Measuring the distance between the N- and C- termini
With these methodologies in place, we can directly measure rearrangements within the intracellular domains of ASIC1a. The ACCuRET approach (Figure 5A) is particularly well-suited for measuring the distance between the NTD and the CTD for a number of reasons. 1) The R0 for our FRET pairs is on the order of ∼17-18 Å which is likely to be a perfect scale for measuring distances between the intracellular domains as the distance between the bottom of TM1 and TM2 in the channel is on the order of 10- 20Å. 2) We can measure these distances in intact channels embedded in native membranes. 3) The fluorophore and metal ion are small and have relatively few bonds connecting them to the protein backbone making them good proxies for the position of the NTD and CTD relative to one another.
Figure 5B shows a representative ACCuRET experiment for FRET between L- ANAP at rASIC1a-Q14TAG and Cu2+-TETAC at C469. This first image shows the L-ANAP fluorescence before addition of the metal ion. The addition of 10 µM Cu2+-TETAC- resulted in a significant reduction in the L-ANAP signal which was reversed upon application of 1 mM DTT. The normalized FRET efficiency was then calculated (see methods for details) and is shown in Figure 5C for this representative experiment. The citrine signal does not show the same quenching and recovery as the L-ANAP which is expected but does photobleach over time.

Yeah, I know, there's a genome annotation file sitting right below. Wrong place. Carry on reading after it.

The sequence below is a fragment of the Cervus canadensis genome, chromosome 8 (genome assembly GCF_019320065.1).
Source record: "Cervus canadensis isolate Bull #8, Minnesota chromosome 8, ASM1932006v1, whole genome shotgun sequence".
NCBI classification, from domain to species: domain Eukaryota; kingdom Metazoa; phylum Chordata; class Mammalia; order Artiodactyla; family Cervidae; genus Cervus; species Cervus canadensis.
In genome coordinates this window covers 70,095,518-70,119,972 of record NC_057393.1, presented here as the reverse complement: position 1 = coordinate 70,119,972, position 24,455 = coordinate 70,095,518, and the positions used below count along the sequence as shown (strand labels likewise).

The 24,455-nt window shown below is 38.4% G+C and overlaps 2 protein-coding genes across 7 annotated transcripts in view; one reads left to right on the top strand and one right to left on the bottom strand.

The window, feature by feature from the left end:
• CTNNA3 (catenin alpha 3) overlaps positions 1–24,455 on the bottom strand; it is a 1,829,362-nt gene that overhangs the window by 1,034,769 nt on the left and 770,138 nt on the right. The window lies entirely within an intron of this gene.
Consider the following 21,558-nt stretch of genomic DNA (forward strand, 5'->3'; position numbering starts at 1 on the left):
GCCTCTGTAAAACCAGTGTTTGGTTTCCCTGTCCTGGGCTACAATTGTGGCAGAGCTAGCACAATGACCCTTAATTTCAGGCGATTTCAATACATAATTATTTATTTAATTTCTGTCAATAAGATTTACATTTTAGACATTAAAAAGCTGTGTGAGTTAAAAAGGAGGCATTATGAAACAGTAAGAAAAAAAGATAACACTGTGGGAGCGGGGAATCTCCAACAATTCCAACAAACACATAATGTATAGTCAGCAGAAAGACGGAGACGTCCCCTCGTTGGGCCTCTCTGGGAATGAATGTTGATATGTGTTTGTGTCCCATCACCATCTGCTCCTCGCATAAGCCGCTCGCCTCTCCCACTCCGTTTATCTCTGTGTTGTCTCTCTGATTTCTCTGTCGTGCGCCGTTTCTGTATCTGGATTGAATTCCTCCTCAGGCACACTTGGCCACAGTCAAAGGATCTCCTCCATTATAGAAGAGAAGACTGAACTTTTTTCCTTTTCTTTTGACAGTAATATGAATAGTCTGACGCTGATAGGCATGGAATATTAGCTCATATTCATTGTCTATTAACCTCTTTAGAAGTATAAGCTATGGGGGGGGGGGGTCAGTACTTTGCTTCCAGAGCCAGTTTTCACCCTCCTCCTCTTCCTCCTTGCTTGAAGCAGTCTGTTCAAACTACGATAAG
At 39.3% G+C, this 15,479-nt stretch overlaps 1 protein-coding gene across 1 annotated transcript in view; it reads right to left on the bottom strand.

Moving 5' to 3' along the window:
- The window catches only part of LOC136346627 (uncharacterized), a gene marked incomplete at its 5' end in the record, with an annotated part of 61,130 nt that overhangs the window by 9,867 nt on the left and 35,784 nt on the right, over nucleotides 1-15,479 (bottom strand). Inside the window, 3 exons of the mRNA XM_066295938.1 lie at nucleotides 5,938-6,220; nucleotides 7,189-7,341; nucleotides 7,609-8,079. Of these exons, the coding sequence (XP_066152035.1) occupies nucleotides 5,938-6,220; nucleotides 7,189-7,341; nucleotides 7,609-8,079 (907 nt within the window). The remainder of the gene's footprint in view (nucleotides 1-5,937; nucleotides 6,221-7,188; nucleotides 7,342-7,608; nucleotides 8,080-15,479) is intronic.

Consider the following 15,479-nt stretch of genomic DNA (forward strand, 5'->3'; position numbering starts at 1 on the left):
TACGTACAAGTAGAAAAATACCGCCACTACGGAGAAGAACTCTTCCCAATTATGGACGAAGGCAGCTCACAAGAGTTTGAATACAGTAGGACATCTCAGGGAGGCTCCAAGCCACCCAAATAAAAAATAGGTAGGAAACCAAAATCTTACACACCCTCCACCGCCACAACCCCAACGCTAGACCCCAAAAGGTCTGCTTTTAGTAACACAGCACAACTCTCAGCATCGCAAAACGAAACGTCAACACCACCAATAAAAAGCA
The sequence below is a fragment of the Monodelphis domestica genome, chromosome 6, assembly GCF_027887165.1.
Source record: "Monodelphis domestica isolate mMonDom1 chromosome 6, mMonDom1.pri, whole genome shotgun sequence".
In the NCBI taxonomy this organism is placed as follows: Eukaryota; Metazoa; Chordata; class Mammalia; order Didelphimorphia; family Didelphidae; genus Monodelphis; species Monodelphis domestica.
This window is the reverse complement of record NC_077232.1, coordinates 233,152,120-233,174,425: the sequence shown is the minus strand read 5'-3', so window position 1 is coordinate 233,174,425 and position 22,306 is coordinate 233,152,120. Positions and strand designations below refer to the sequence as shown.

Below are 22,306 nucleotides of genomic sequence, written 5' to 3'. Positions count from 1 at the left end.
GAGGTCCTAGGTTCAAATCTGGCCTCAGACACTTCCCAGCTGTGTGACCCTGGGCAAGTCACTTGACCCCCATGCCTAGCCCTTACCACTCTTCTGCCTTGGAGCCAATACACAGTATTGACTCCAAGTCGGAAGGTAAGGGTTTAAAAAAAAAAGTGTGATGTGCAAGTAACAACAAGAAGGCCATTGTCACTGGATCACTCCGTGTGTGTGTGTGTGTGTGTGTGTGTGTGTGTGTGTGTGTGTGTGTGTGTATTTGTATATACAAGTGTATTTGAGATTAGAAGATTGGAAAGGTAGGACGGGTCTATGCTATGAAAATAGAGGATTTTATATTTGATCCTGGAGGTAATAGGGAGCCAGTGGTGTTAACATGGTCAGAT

Recall that the hypothesis that we are testing suggests that the NTD and CTD of ASIC1a form a complex at rest and that this complex is critical for preventing the initiation of cell death by the channel (Figure 5D). The putative interaction site between the intracellular domains was speculated to involve four consecutive glutamate residues at positions 6-9 on the NTD and residues 468-476 on the CTD (Fig. 5D, inset) (Wang et al., 2020, 2015b). Specifically, Rosetta modelling showed a very close (4.7Å) proximity between residues E7 and K468 (Wang et al., 2020). This hypothesis predicts that the positions along the short NTD should show high FRET efficiency with metal ions incorporated into the channel at C469 at rest and that the FRET between the intracellular domains should decrease with prolonged acidification.
ACCuRET between L-ANAP at E8 and Cu2+-TETAC at C469, the two residues immediately adjacent to the modelled close contact between the NTD and CTD, showed a modest 20% FRET efficiency putting the NTD and CTD ∼22Å apart which is significantly farther than the modelling predicted (Figure 6A, Table 1). However, it is certainly possible that the presence of the labels in the binding site may impact the two domains ability to interact. To circumvent this, we measured distances between the NTD and CTD with a large combination of L-ANAP positions as well as Cu2+-TETAC positions.
ACCuRET for two more positions along the NTD of ASIC1a (G11TAG and Q14TAG) relative to the same C469 tells a similar story as the E8TAG position. Modest FRET signals are measured again consistent with distances 20-22Å range (Figure 6A, Table 1). Upon acidification, a slight increase in FRET efficiency is seen for all three positions, consistent with the NTD and CTD moving slightly closer together under these conditions. In addition, we moved the site of TETAC incorporation out of the putative binding site to residue 477 and remeasured ACCuRET between G11TAG and Q14TAG at this new position. Again, we measured only modest FRET efficiencies consistent with distances in the ∼20Å range and a trend towards increased FRET at pH 6 (Figure 6B, Table 1).